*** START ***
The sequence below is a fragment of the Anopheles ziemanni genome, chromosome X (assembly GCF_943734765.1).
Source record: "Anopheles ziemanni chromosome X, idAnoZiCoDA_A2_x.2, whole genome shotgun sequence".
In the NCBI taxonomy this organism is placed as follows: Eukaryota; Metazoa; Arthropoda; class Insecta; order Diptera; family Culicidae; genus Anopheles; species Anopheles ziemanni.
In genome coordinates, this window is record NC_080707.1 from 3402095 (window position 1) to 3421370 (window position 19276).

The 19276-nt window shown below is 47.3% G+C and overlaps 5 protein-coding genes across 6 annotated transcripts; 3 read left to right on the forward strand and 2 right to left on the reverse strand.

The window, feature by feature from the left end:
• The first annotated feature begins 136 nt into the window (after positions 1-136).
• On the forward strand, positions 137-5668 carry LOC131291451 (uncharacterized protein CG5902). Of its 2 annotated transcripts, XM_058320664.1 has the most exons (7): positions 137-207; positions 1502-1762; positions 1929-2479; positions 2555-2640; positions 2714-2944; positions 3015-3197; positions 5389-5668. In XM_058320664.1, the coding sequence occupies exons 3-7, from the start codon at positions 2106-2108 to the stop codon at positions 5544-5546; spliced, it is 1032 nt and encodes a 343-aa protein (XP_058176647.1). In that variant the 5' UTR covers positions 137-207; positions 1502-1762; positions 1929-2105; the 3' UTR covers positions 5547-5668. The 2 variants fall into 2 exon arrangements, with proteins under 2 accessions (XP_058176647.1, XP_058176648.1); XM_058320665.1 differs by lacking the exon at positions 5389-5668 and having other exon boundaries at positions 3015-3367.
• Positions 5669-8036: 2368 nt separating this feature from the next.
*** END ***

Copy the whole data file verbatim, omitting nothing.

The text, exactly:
The sequence below is a fragment of the Anopheles ziemanni genome, chromosome X (assembly GCF_943734765.1).
Source record: "Anopheles ziemanni chromosome X, idAnoZiCoDA_A2_x.2, whole genome shotgun sequence".
In the NCBI taxonomy this organism is placed as follows: Eukaryota; Metazoa; Arthropoda; class Insecta; order Diptera; family Culicidae; genus Anopheles; species Anopheles ziemanni.
In genome coordinates, this window is record NC_080707.1 from 3402095 (window position 1) to 3421370 (window position 19276).

The 19276-nt window shown below is 47.3% G+C and overlaps 5 protein-coding genes across 6 annotated transcripts; 3 read left to right on the forward strand and 2 right to left on the reverse strand.

The window, feature by feature from the left end:
• The first annotated feature begins 136 nt into the window (after positions 1-136).
• On the forward strand, positions 137-5668 carry LOC131291451 (uncharacterized protein CG5902). Of its 2 annotated transcripts, XM_058320664.1 has the most exons (7): positions 137-207; positions 1502-1762; positions 1929-2479; positions 2555-2640; positions 2714-2944; positions 3015-3197; positions 5389-5668. In XM_058320664.1, the coding sequence occupies exons 3-7, from the start codon at positions 2106-2108 to the stop codon at positions 5544-5546; spliced, it is 1032 nt and encodes a 343-aa protein (XP_058176647.1). In that variant the 5' UTR covers positions 137-207; positions 1502-1762; positions 1929-2105; the 3' UTR covers positions 5547-5668. The 2 variants fall into 2 exon arrangements, with proteins under 2 accessions (XP_058176647.1, XP_058176648.1); XM_058320665.1 differs by lacking the exon at positions 5389-5668 and having other exon boundaries at positions 3015-3367.
• Positions 5669-8036: 2368 nt separating this feature from the next.